Wednesday, February 19, 2014

newspaperflyhunting "Iceberg Soul"

Country: Poland
Sub GenreSpace Rock, Post Rock
Release dateFebruary 19,2014
  1. My Iceberg Soul (3:54)
  2. Through the Lurking Glass (5:41)
  3. The Third Sun (9:26)
  4. Stop Flying 06:20
  5. Lighthouse 06:33
  6. Grassmemory (4:08)
  7. Looking through the Glass 07:58
  8. Your Iceberg Soul (7:40)
Michał Pawłowski: guitars, vocals
Jacek Bezubik: guitars, vocals
Gosia Sutuła: bass, vocals
Krzysztof Sarna: drums
Beata Grzegorczyk-Andrejczuk: Fender Rhodes piano

That something is newspaperflyhunting, whose new record Iceberg Soul flooded the Plain of Progarchy this weekend.  It’s hard to make a record this strange and good, one tethered to its bit of earth while allowed to float free, to feel realized and yet maintain the rough edges of exploration.  If Iceberg Soul compares favorably to certain predecessors — I hear an odd pastiche of Amon Duul II’s Carnival in Babylon and the Cranberries’ Everybody Else is Doing It, and even a touch of Lal Waterson’s Once in a Blue Moon — it may outdo these worthy companions in its marrying of songcraft and texture, where the resemblance to the great bands of California’s psychedelic revival of the 1980s and 1990s — Opal, Rain Parade, Mazzy Star, Thin White Rope, Green on Red come to mind — seems more apropos.  Noisy electro-acoustic freakouts punctuate beautiful melodies and uneasy lyrical flights, the accented English toughening the song in just the same way Nico could, not fearing to sound lovely and unpretty.  Repetition and drone play important, alchemical roles, and the opening “My Iceberg Soul” is bookended by the closing of “Your Iceberg Soul,” where the repeated title phrase turns through my head and into “your eyes burn so.”  A slight black metal or goth current shades the music towards darkness, but the arrangements, which include Fender Rhodes piano, artfully blended vocals drifting in and out of harmony, and one of the most perfectly balanced mixes I can think of (maybe Gazpacho’s Night comes close), leaven the ultimate results back to something far more complex than any monochrome mood.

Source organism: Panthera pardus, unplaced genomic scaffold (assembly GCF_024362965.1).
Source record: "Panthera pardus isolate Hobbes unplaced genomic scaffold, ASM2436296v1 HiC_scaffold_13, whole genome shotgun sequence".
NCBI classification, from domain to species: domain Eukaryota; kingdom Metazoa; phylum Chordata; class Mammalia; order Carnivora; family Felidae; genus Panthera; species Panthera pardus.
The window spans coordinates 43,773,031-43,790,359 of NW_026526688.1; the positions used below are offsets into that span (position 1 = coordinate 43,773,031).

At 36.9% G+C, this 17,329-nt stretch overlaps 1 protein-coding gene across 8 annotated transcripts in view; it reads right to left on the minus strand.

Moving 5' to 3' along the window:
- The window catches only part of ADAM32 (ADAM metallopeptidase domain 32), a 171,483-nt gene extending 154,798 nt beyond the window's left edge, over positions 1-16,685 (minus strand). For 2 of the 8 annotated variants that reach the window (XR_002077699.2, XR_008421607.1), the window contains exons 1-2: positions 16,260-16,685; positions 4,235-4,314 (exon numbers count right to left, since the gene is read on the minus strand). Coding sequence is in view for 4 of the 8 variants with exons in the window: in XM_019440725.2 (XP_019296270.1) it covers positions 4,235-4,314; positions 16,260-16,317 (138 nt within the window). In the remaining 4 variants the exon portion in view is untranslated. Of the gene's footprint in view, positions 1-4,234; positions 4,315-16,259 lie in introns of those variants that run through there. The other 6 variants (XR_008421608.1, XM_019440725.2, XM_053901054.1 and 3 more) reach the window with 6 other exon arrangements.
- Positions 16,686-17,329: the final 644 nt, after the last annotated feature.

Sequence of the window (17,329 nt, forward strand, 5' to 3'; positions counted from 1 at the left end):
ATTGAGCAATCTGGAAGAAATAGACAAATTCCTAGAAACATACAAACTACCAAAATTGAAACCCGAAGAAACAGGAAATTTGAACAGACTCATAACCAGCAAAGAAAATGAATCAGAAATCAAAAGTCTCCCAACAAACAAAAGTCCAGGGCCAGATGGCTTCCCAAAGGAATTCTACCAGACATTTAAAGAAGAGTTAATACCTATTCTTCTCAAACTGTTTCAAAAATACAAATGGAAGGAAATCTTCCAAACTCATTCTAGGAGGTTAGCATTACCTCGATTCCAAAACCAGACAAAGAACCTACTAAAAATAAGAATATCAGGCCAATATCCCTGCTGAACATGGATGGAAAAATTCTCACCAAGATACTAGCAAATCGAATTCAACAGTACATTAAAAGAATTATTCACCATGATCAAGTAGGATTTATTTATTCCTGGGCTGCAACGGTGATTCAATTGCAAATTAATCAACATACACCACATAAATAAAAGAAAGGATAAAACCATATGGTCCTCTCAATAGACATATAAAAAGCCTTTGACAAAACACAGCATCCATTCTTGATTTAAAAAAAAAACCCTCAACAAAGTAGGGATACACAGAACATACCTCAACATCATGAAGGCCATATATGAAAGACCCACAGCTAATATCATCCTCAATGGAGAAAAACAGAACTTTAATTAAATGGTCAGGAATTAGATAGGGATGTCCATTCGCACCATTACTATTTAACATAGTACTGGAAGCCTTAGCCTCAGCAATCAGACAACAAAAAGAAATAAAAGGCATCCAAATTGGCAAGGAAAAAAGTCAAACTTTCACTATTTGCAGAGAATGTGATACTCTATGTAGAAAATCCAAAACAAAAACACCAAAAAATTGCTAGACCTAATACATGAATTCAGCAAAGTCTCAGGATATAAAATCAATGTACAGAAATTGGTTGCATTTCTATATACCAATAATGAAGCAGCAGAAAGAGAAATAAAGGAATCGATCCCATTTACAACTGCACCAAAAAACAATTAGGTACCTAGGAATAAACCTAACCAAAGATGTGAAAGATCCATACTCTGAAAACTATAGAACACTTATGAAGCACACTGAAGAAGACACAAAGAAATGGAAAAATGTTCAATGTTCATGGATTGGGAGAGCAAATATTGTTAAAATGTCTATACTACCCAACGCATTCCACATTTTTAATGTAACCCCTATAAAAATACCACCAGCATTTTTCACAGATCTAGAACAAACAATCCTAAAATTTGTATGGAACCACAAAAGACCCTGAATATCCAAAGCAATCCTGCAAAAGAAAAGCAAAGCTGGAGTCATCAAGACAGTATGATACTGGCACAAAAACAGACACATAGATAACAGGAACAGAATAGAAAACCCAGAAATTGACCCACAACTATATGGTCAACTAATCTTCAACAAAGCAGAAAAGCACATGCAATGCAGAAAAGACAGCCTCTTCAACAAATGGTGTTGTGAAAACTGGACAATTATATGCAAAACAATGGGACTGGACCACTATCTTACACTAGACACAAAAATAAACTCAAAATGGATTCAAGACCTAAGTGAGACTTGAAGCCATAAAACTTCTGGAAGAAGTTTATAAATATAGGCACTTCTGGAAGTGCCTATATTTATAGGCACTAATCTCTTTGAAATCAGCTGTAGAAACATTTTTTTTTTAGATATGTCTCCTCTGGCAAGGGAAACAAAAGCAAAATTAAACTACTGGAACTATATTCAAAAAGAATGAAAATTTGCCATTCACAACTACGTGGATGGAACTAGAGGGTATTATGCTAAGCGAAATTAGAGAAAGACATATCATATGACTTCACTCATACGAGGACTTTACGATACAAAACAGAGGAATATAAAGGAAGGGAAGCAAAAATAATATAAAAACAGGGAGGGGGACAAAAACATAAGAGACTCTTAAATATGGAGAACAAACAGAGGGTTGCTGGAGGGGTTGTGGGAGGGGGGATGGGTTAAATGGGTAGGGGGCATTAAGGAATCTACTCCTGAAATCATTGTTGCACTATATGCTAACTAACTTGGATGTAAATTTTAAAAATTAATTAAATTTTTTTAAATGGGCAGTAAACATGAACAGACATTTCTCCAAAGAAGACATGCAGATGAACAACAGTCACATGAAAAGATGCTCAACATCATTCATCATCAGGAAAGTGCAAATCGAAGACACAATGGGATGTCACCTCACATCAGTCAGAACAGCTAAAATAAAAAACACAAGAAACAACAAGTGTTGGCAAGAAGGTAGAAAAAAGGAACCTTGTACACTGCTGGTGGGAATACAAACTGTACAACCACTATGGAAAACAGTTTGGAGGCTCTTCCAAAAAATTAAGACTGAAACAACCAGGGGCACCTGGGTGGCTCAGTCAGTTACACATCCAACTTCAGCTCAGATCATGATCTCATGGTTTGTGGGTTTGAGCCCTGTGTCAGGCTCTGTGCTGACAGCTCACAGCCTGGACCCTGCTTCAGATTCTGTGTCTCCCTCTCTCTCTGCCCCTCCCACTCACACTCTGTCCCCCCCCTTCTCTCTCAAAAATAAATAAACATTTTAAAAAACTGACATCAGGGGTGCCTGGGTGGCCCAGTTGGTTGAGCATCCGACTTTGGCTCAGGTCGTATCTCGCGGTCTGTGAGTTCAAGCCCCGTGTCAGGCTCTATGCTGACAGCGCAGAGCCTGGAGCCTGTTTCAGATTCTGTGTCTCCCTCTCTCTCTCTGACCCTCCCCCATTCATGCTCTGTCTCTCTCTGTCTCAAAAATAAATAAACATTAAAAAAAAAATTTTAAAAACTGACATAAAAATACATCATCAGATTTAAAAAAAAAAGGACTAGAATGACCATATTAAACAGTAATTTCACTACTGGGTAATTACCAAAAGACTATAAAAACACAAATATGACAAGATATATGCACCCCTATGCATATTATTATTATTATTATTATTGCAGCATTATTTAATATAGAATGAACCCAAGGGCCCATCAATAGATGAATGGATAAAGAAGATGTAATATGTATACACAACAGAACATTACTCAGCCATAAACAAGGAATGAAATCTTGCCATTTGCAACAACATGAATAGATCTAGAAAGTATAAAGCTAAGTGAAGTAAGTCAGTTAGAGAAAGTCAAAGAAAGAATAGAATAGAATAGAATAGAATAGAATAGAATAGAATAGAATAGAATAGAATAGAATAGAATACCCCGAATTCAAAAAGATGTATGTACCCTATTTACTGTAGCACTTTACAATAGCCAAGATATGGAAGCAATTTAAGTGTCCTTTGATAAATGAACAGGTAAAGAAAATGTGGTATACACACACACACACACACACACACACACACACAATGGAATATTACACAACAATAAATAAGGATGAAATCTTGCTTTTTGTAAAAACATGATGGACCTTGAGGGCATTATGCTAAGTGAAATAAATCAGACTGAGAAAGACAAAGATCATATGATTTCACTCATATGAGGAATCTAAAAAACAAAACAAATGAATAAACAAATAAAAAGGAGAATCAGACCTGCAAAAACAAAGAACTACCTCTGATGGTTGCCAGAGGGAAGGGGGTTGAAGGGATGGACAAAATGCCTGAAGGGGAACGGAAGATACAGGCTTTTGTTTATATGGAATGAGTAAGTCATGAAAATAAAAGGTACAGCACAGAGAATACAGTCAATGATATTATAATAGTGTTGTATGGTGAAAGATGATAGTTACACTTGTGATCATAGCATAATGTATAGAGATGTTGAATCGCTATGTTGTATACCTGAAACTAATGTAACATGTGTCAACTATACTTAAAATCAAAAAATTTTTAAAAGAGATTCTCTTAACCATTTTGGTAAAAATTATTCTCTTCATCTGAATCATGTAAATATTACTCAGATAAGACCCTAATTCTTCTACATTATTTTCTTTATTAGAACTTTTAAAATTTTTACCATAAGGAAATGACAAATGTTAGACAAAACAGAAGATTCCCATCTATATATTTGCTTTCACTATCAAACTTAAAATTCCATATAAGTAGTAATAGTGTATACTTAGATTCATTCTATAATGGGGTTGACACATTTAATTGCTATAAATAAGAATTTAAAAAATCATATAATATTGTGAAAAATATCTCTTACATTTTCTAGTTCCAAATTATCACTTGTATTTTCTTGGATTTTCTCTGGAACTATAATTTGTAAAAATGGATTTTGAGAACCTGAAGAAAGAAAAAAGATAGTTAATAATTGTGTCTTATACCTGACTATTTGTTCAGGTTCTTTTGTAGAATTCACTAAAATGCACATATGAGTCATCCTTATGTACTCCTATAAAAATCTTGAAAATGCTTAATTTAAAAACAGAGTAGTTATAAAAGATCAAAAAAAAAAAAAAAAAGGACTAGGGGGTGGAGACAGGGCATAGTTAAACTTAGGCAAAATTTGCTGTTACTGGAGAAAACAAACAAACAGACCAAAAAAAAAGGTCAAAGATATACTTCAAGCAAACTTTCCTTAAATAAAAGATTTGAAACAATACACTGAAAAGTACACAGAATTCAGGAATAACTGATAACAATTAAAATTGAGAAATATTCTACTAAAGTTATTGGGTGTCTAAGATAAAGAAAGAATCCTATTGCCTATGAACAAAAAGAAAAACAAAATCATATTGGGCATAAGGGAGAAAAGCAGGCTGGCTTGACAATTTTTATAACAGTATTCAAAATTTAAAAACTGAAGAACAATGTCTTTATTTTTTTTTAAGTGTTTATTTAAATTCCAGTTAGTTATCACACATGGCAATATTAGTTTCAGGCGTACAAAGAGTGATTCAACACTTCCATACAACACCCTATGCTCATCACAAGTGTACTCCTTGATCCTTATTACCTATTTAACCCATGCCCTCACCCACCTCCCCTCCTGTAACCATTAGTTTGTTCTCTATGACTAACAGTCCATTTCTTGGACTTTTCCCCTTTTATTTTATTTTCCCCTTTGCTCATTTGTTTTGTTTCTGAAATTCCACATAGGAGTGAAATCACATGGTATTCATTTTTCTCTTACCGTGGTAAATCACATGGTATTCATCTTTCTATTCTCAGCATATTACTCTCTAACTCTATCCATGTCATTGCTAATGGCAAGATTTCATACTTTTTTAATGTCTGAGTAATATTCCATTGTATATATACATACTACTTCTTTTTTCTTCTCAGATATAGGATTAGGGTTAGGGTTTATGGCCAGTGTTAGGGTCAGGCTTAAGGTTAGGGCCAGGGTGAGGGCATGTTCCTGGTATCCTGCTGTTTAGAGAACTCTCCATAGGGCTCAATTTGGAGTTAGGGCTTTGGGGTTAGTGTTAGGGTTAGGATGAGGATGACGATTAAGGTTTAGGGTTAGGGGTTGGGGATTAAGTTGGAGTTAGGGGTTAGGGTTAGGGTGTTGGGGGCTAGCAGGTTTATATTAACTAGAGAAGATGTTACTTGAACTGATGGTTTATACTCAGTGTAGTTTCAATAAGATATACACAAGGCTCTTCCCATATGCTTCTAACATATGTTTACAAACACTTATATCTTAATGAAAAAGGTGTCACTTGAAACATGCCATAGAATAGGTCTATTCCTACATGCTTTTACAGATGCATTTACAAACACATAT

Read the full review by Craig Breaden at progarchy.com

3 tracks online


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